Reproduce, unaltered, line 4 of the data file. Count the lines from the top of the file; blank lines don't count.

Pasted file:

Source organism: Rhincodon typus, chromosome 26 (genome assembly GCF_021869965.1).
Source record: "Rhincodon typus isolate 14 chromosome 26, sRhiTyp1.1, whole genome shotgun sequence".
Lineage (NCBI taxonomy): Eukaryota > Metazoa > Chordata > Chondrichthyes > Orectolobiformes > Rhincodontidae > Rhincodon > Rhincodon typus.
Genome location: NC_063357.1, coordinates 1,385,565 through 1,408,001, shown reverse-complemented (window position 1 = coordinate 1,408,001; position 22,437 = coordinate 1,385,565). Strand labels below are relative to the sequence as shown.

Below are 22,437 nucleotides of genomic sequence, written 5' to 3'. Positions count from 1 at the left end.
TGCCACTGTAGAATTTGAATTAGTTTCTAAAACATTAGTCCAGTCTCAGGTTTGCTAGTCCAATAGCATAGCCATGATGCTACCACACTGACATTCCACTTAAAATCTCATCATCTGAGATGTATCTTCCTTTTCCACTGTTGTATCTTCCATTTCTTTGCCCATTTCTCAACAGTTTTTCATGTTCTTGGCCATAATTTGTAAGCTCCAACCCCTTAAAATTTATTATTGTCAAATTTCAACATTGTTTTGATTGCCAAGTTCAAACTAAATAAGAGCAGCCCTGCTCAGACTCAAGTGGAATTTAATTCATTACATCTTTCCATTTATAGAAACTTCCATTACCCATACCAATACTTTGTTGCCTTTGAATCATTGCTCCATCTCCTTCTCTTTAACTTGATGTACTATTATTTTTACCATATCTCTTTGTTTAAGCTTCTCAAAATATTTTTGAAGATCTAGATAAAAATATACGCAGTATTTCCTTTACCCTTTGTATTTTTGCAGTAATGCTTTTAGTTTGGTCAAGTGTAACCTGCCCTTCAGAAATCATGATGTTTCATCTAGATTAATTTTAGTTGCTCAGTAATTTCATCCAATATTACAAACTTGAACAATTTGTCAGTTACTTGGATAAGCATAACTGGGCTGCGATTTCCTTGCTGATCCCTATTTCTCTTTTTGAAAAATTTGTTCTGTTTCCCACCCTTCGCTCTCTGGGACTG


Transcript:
Genome location: NC_063357.1, coordinates 1,385,565 through 1,408,001, shown reverse-complemented (window position 1 = coordinate 1,408,001; position 22,437 = coordinate 1,385,565). Strand labels below are relative to the sequence as shown.